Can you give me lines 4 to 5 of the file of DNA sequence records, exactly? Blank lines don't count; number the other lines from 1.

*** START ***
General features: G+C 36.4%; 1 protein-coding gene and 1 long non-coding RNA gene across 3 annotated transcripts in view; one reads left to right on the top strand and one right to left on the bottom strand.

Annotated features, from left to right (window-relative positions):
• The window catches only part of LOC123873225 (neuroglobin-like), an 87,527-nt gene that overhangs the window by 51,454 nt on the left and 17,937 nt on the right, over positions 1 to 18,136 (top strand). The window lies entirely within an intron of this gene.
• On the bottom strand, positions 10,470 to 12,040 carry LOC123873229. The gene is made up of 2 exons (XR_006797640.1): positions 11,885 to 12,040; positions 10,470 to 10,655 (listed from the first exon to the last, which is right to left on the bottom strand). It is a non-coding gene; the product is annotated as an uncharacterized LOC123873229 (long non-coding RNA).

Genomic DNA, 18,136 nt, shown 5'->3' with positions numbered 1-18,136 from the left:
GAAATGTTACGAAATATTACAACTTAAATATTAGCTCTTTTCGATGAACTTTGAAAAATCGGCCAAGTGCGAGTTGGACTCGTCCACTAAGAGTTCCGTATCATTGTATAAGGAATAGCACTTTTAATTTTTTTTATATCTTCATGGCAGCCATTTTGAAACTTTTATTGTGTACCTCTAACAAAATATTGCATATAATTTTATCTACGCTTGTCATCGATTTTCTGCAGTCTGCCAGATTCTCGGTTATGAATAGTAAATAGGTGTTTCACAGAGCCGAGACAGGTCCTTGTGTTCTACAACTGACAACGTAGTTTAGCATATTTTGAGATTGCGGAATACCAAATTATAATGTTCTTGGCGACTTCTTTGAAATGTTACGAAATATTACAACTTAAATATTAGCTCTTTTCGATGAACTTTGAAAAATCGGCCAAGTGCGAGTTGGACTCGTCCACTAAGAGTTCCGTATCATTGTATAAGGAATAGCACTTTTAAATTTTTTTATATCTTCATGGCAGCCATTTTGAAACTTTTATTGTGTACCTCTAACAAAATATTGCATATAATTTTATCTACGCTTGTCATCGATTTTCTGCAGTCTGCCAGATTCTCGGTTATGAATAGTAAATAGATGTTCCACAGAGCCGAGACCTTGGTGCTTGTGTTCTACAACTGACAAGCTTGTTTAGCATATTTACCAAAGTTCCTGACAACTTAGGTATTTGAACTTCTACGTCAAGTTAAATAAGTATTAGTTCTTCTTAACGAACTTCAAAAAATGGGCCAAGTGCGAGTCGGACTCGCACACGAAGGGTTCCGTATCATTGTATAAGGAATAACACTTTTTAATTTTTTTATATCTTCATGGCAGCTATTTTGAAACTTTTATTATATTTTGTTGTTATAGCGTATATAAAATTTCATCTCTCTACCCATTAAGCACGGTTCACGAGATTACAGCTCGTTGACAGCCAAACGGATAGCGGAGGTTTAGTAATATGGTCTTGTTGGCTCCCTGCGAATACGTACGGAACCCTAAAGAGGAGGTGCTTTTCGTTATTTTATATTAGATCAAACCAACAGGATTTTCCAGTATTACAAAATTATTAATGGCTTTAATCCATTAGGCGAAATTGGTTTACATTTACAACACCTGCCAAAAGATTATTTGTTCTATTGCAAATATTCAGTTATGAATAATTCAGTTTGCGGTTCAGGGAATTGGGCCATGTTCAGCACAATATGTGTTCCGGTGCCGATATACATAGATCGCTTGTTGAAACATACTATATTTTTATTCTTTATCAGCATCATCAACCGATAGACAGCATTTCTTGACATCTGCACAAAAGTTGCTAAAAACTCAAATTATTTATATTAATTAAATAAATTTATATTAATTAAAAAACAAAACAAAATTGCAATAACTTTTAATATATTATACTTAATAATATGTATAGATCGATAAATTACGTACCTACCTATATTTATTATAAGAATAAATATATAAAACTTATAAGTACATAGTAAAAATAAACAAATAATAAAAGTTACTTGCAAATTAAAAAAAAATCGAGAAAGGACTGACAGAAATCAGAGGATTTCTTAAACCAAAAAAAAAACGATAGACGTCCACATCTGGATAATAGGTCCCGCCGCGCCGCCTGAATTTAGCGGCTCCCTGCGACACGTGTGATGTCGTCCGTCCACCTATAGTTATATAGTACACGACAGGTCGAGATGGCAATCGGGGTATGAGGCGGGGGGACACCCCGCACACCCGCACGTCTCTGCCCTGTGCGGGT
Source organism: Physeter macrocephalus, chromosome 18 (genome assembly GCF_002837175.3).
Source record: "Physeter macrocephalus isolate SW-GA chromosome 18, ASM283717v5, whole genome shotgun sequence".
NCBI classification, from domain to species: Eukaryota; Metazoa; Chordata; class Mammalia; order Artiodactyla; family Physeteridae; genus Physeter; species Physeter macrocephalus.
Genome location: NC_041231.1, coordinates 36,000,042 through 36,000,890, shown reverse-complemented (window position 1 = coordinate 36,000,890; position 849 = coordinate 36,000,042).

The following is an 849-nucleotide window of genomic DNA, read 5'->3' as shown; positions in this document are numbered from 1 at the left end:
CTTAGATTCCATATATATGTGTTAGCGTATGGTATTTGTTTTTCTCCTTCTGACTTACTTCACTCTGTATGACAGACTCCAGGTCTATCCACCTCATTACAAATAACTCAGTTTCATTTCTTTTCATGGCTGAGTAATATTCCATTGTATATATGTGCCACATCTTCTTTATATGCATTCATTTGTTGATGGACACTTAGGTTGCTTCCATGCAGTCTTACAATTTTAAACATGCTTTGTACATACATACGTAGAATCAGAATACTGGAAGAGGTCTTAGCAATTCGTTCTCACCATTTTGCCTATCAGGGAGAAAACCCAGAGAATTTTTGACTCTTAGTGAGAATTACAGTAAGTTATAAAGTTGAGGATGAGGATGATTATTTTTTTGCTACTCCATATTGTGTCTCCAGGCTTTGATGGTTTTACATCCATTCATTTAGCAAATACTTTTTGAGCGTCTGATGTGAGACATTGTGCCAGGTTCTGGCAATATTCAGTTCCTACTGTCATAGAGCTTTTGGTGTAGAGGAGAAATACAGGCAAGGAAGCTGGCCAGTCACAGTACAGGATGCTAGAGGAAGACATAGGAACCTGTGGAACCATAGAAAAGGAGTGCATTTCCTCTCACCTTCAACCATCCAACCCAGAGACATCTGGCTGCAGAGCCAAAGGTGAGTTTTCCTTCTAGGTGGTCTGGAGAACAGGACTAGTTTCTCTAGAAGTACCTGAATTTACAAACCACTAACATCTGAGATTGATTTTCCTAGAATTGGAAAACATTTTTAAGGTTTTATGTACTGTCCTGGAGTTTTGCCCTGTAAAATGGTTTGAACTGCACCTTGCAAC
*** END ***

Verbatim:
• On the bottom strand, positions 10,470 to 12,040 carry LOC123873229. The gene is made up of 2 exons (XR_006797640.1): positions 11,885 to 12,040; positions 10,470 to 10,655 (listed from the first exon to the last, which is right to left on the bottom strand). It is a non-coding gene; the product is annotated as an uncharacterized LOC123873229 (long non-coding RNA).

Genomic DNA, 18,136 nt, shown 5'->3' with positions numbered 1-18,136 from the left: